(HealthDay News) — When a woman drinks heavily during pregnancy, the harmful effects on her child’s brain development appear to continue over time, a new study indicates. The study was published online Aug. 4 in the journal Cerebral Cortex.
The findings point to a possible reason for the persistent attention and behavior problems experienced by children with fetal alcohol spectrum disorders, the researchers noted.
The investigators used functional magnetic resonance imaging to monitor the brain activity of children with and without fetal alcohol spectrum disorders over two years. The results showed that children with the disorder had decreased brain activation while doing certain mental tasks compared with those without the disorder.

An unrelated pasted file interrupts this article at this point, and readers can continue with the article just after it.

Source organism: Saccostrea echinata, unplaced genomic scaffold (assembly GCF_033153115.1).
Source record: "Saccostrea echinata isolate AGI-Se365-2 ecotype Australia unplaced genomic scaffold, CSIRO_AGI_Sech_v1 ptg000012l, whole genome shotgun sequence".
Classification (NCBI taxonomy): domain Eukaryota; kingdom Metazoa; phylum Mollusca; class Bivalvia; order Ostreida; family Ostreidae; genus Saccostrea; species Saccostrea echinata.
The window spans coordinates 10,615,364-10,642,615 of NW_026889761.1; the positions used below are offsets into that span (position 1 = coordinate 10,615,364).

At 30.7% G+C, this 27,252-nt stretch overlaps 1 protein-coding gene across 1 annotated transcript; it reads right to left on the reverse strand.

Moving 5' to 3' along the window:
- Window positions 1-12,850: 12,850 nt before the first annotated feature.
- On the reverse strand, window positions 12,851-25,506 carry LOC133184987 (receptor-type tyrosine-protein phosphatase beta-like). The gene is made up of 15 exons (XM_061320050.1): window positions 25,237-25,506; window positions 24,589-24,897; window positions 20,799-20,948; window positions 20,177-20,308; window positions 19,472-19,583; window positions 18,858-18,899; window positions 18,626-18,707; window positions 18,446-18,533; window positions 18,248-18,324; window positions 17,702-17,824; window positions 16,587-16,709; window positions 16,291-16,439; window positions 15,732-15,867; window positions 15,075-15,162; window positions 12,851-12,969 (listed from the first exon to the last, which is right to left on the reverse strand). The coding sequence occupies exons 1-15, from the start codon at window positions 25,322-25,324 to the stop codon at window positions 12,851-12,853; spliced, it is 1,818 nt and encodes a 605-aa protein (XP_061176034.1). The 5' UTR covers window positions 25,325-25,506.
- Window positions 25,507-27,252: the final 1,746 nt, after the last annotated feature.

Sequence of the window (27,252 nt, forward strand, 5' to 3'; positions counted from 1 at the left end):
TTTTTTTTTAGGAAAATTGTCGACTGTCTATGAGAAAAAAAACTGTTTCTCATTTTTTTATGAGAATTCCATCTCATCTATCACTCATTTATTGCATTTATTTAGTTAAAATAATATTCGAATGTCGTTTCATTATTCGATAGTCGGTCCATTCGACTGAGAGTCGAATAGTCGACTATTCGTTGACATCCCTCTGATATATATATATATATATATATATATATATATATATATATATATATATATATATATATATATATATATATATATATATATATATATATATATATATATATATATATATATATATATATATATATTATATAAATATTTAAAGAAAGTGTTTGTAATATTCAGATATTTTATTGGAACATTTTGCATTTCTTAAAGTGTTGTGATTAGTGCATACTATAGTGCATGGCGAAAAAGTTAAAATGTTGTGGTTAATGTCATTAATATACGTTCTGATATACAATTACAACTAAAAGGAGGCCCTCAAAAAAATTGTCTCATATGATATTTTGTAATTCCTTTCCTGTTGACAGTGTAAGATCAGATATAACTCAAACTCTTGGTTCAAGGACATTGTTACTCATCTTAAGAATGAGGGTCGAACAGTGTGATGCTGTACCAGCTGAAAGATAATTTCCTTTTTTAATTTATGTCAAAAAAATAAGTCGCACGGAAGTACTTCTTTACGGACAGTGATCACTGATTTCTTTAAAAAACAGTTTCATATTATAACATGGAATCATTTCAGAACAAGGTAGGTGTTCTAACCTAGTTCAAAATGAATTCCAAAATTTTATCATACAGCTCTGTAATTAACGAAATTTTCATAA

“We found that there were significant differences in development brain activation over time between the two groups, even though they did not differ in task performance,” study senior author Elizabeth Sowell, PhD, director of the Developmental Cognitive Neuroimaging Laboratory at the Saban Research Institute, Children’s Hospital Los Angeles, said in a hospital news release. “While the healthy control group showed an increase in signal intensity over time, the children with [fetal alcohol spectrum disorders] showed a decrease in brain activation during visuo-spatial attention,” she explained.